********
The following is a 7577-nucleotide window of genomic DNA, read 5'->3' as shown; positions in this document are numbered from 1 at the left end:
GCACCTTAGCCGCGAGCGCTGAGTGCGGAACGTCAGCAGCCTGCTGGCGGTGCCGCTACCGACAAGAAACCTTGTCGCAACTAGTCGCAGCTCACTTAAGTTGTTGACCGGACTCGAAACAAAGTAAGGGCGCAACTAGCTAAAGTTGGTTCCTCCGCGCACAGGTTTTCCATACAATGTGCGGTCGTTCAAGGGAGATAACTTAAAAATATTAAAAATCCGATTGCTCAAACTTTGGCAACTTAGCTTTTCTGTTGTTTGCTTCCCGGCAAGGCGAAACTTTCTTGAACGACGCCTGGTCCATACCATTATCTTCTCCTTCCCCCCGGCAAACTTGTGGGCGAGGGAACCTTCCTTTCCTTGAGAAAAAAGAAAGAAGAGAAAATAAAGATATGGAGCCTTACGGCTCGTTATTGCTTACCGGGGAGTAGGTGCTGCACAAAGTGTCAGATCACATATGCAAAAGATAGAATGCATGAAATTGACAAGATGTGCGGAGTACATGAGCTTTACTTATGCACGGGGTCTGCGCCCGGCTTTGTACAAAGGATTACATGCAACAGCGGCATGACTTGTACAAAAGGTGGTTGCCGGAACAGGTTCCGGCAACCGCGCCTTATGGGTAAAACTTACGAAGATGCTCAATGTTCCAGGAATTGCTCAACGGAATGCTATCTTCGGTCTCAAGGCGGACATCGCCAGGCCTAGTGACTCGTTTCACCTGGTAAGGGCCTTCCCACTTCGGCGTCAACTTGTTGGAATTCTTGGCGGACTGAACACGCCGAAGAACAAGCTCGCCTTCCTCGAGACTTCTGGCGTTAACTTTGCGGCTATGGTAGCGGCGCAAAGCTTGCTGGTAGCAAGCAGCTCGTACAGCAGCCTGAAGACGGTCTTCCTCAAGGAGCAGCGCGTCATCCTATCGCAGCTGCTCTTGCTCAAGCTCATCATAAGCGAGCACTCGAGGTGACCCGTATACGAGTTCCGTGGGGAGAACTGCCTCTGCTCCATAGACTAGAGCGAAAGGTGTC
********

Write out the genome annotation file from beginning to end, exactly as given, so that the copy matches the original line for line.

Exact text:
The following is a 7577-nucleotide window of genomic DNA, read 5'->3' as shown; positions in this document are numbered from 1 at the left end:
GCACCTTAGCCGCGAGCGCTGAGTGCGGAACGTCAGCAGCCTGCTGGCGGTGCCGCTACCGACAAGAAACCTTGTCGCAACTAGTCGCAGCTCACTTAAGTTGTTGACCGGACTCGAAACAAAGTAAGGGCGCAACTAGCTAAAGTTGGTTCCTCCGCGCACAGGTTTTCCATACAATGTGCGGTCGTTCAAGGGAGATAACTTAAAAATATTAAAAATCCGATTGCTCAAACTTTGGCAACTTAGCTTTTCTGTTGTTTGCTTCCCGGCAAGGCGAAACTTTCTTGAACGACGCCTGGTCCATACCATTATCTTCTCCTTCCCCCCGGCAAACTTGTGGGCGAGGGAACCTTCCTTTCCTTGAGAAAAAAGAAAGAAGAGAAAATAAAGATATGGAGCCTTACGGCTCGTTATTGCTTACCGGGGAGTAGGTGCTGCACAAAGTGTCAGATCACATATGCAAAAGATAGAATGCATGAAATTGACAAGATGTGCGGAGTACATGAGCTTTACTTATGCACGGGGTCTGCGCCCGGCTTTGTACAAAGGATTACATGCAACAGCGGCATGACTTGTACAAAAGGTGGTTGCCGGAACAGGTTCCGGCAACCGCGCCTTATGGGTAAAACTTACGAAGATGCTCAATGTTCCAGGAATTGCTCAACGGAATGCTATCTTCGGTCTCAAGGCGGACATCGCCAGGCCTAGTGACTCGTTTCACCTGGTAAGGGCCTTCCCACTTCGGCGTCAACTTGTTGGAATTCTTGGCGGACTGAACACGCCGAAGAACAAGCTCGCCTTCCTCGAGACTTCTGGCGTTAACTTTGCGGCTATGGTAGCGGCGCAAAGCTTGCTGGTAGCAAGCAGCTCGTACAGCAGCCTGAAGACGGTCTTCCTCAAGGAGCAGCGCGTCATCCTATCGCAGCTGCTCTTGCTCAAGCTCATCATAAGCGAGCACTCGAGGTGACCCGTATACGAGTTCCGTGGGGAGAACTGCCTCTGCTCCATAGACTAGAGCGAAAGGTGTC